Brace yourself: Islamic extremism is likely gonna be here for a fairly long while. That’s because “little progress had been made in dealing with the underlying conditions that have given rise to armed Islamist militants,” and not a single one of the more than 80 defense chiefs from around the world “were able to commit to doing something about the problem” in a meeting held Tuesday in Washington, Reuters reported.
A more realistic goal from that meeting came from U.S. Chairman of the Joint Chiefs of Staff Gen. Joseph Dunford. His message: You’ve got to take back your suspected ISIS fighters currently held by the Syrian Democratic Forces, Defense One’s Katie Bo Williams writes.
For the record, there are around 700 foreign fighters from around 40 countries currently being held by the SDF, Dunford told reporters after the conference. The U.S. has been successful in returning some to their home countries—e.g., Macedonia repatriated seven in August in one of the few public examples—but many more remain. “Where appropriate,” both Dunford and McGurk emphasized, the U.S. wants to see them returned home for prosecution.
But returning those guys to their home poses a thorny legal challenge, Williams reports. Consider, for example, John Doe, the U.S. citizen suspected of fighting for ISIS who has remained in military custody in Iraq for over year without charges.
Mr. Doe is currently challenging his detention and backdoor negotiations between the parties have dragged on for months. “That case highlights the difficulties of this challenge,” said McGurk on Tuesday. “A lot of these people are dangerous people and to bring them back you want to make sure they can be prosecuted—and what’s the evidentiary basis for that, given the standards of evidence in different countries.”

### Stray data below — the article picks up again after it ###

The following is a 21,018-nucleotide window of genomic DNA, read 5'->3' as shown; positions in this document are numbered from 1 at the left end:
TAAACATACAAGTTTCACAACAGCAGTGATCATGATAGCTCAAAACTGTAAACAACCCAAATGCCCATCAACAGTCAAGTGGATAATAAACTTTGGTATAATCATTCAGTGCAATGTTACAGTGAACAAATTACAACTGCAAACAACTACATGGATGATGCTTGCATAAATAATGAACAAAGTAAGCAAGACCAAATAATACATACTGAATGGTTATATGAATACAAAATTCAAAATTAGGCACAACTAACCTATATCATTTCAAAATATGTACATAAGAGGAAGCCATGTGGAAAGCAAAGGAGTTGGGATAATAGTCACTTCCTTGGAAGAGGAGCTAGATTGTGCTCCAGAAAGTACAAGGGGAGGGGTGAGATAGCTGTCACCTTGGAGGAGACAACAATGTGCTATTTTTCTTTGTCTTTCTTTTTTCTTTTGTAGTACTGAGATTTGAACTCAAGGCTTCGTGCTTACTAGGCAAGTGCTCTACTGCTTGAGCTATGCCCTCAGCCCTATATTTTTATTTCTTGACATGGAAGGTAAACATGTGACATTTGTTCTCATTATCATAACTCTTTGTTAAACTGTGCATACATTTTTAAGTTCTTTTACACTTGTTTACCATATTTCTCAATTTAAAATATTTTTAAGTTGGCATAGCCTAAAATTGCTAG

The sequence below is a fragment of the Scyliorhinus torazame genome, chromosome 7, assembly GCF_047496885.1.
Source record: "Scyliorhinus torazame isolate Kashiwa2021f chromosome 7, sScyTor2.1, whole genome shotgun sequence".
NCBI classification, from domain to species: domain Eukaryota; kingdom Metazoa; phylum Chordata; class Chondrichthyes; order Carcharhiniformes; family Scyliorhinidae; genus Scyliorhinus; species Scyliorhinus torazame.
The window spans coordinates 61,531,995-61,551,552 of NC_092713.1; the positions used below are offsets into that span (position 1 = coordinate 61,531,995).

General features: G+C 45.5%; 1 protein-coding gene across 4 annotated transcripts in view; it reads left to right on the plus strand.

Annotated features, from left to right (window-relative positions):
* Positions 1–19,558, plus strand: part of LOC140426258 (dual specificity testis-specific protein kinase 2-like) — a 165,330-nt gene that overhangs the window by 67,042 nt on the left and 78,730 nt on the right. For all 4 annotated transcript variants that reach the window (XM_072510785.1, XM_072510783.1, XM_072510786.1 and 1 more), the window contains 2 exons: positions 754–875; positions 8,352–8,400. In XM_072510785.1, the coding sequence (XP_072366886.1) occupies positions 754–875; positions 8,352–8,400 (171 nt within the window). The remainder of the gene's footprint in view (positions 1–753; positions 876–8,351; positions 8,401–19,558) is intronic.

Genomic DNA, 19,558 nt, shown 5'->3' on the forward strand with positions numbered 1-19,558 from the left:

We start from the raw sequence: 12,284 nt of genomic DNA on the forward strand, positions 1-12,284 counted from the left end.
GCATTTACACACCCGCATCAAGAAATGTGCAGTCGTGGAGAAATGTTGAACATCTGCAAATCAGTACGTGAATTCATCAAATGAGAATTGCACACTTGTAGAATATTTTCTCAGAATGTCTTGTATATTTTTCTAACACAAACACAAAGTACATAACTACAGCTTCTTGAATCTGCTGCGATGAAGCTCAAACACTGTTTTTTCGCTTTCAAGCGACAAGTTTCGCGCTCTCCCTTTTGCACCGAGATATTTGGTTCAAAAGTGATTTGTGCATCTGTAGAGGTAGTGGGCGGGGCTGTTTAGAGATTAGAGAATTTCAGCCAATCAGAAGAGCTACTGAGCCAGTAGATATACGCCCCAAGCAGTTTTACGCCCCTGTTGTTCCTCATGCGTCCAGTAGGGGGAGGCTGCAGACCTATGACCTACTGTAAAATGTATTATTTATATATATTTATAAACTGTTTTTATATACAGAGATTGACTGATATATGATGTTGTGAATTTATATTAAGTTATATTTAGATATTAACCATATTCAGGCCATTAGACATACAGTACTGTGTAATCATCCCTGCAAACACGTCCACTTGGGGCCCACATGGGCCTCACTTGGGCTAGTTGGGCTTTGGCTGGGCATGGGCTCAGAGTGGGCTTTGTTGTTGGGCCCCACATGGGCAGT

In case you were curious, because reporters were: McGurk declined to publicly name any of the countries who have agreed to take back fighters.
Speaking of action vs. Islamic extremists: The U.S. military said it killed some 60 al-Shabaab fighters in a recent airstrike on the central Somali semi-coastal city of Harardere, U.S. Africa Command announced Tuesday.
The strike hit its target four days prior, on Oct. 12., and is believed to be “the largest airstrike against al-Shabaab since November 21, 2017, when U.S. forces conducted an airstrike against an al-Shabaab camp killing approximately 100 terrorists,” AFRICOM said.
For your ears only: Why America’s military action against al-Shabaab has not only escalated quietly — but will likely proceed without end for many many months to come. There are quite a few reasons why this appears to be the case, according to the authors of a new book on the history of al-Shabaab, Harun Maruf and Dan Joseph of Voice of America.
Hear Maruf and Joseph explain why at the 15:41 mark of episode 24 of Defense One Radio, here.
From Defense One
China’s Moon Missions Could Threaten US Satellites: Pentagon // Patrick Tucker: A satellite on the far side of the moon might not be quite what the Chinese say, Air Force official warns.
If Iran Never Leaves Syria, Will America Stay Forever? // Colin P. Clarke and Ariane Tabatabai, The Atlantic: If the Trump administration’s containment strategy fails, it could embolden Tehran while miring U.S. troops indefinitely.
The Khashoggi Affair Will Change the US-Saudi Relationship // Kathy Gilsinan: Even if the storm largely blows over, U.S. law means some aspects will never be the same.
Microsoft, Amazon CEOs Vow to Continue Defense Work After Google Bails on JEDI // Frank Konkel, Nextgov: The leaders of two contenders for the Pentagon’s massive cloud contract sounded off on Google’s decision not to bid.
Welcome to this Wednesday edition of The D Brief by Ben Watson and Bradley Peniston. If you find this useful, please consider forwarding it to a friend or colleague. On this day in 1997, the U.S. military successfully tested a new space weapon — the anti-satellite laser called the Mid-Infrared Advanced Chemical Laser (aka, MIRACL) on the MISTI 3 satellite more than 400 kms above the planet. The test was both good and bad since it showed the U.S. could do this; but it also revealed other nations could as well. Read a bit more about that test from FlightGlobal, here.
An American National Guardsman and his Ukrainian co-pilot died from a crash in Ukraine on Tuesday, more locally-based Meduza news first reported possibly off this Facebook status from the Ukrainian military. The U.S. Air Force later said an American was involved in the crash — and later confirmed the death of the Airman. As Ukraine’s military did previously on Facebook.